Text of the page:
Personal Experience – Why I Decided Programming in the Southeast Was Right for Me
by Sarah Hudson
I’m a country mouse – but I didn’t always think that way. When I was growing up, I thought I belonged in the big city. I remember marveling whenever I went on a family trip and we passed through downtown areas, staring up at skyscrapers reaching high above me, seeming infinite and rivaling anything I’d ever seen before. The city always captivated me in many ways, and I always wanted to move from my native city of Charlotte, NC to something bigger. New York, LA, San Francisco – you name it, I considered it. And as I grew older and developed an interest in technology, those big dreams continued all throughout school. Maybe I’d work for Google or Facebook. Maybe I’d move out to the Silicon Valley in California. Going out west several times during my college days only seemed to solidify this idea.
So what changed? To put it simply: I realized it wasn’t all it was made out to be.
After graduation, reality truly set in. At the time, I was intent on being a web designer, and had pursued an umbrella education majoring in Web Technologies. I thought I would be able to get a job building websites just fine, but as it turns out, I wasn’t aiming for the right targets. It’s true that I needed more education, but the problem was also what my expectations were. Luckily, since then, I’ve gained experience and have stopped being so intimidated by the thought of programming – but only when I realized it was because I needed to aim for the start-ups and fill a niche that wasn’t already filled, and not shoot for those big city jobs – because in reality, they weren’t what they were cracked out to be.
In the article Malcom Gladwell’s Fascinating Theory On Why You Should Be A Big Fish In A Little Pond, author Alison Griswold brings to focus that people with skills would be happier finding a place where they were either the only one with needed skills or were more experienced than those around them in that skill – in other words, filling a niche where no one has filled it before, rather than suffering the frustration of trying to “beat the competition,” which everyone knows can kill your confidence and your drive. It certainly killed it for me. I’m a strong believer that competition has, in a sense, pushed people too far when it comes to looking for jobs. Instead of working together or creating start-ups centered around innovative ideas, coupling inventors with executors and planners, people (especially young people just out of college) are stressed out by chasing that prestige and the title – of making something of themselves.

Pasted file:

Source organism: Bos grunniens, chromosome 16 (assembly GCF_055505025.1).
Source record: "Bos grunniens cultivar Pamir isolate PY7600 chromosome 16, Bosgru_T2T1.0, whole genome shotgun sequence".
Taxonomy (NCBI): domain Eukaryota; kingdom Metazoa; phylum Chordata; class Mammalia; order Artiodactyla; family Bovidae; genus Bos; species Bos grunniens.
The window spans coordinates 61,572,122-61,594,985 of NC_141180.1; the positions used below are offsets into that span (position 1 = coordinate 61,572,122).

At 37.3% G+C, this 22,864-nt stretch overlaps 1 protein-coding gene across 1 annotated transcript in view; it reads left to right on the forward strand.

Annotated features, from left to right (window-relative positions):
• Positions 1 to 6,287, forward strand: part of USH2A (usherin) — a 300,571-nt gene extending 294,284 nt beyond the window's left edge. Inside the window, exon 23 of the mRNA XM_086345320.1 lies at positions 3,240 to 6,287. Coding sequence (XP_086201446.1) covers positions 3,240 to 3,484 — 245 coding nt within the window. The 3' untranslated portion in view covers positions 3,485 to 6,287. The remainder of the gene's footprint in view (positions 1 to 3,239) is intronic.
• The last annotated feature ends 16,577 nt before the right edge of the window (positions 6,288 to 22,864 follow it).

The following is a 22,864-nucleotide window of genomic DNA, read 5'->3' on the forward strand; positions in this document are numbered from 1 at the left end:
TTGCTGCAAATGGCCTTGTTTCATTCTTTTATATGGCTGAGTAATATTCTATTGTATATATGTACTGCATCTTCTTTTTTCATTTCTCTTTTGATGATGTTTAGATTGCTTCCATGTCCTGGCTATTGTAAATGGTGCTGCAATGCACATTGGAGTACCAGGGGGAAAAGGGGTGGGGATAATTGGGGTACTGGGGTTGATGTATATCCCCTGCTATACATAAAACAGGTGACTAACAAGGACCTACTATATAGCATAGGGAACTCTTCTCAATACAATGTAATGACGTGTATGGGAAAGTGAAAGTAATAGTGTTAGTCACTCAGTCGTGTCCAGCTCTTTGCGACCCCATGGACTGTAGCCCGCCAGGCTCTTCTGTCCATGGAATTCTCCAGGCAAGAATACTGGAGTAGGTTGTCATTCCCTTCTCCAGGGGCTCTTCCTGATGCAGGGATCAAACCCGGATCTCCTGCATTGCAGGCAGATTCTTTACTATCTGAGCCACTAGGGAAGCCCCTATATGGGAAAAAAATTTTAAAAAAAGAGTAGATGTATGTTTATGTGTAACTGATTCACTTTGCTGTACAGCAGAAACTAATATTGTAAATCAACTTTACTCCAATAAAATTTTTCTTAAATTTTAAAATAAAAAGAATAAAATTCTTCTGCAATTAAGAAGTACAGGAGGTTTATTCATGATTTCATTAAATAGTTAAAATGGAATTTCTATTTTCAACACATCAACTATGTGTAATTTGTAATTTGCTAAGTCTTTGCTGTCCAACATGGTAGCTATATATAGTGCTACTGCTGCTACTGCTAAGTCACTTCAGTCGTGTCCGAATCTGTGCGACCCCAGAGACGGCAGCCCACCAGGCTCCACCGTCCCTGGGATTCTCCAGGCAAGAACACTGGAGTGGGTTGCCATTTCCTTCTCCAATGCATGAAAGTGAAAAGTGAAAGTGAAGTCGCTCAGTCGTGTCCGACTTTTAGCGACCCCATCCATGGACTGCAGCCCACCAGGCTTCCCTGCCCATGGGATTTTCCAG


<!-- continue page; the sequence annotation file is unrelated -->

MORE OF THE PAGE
As far as I’m concerned, I think this was my problem too. By being so focused on trying to climb that ladder, I lost sight of my own successes. Instead of labeling successes as “not good enough” just because of a title or the scope of the project, we should be proud of ourselves for what we have accomplished – and we’ll be a lot happier too.
Now that I’ve gotten over my intimidation of programming, I’ve become a lot happier. I love coding and I love watching it work. I love building out websites and programs and picking apart the logic of it. And giving up my title as “lead graphic designer” at a product development company where I felt like I wasn’t “qualified enough” was certainly worth the opportunity to move somewhere new, meet all kinds of different and talented individuals, and hone skills that will be far more valuable in this ever-changing, technical world. That’s why when I’m finished with the program, I’ve decided to go back to my home state of North Carolina and either work at a small tech start-up, freelance as a web developer, or work with an innovator to help build something new. The best part of the South is that we haven’t put ourselves on the map as a tech hub, so to speak, but we do have up-and-coming companies so there are plenty of opportunities for anyone to break into the flow and establish themselves. Even if you live in a small town, there are business owners and freelancers and inventors who need someone with technical know-how to help them get their ideas off the ground. Lack of competition doesn’t necessarily mean that the market isn’t there – the trick is to work hard, network, and get to know people around you and show them what you can do for them.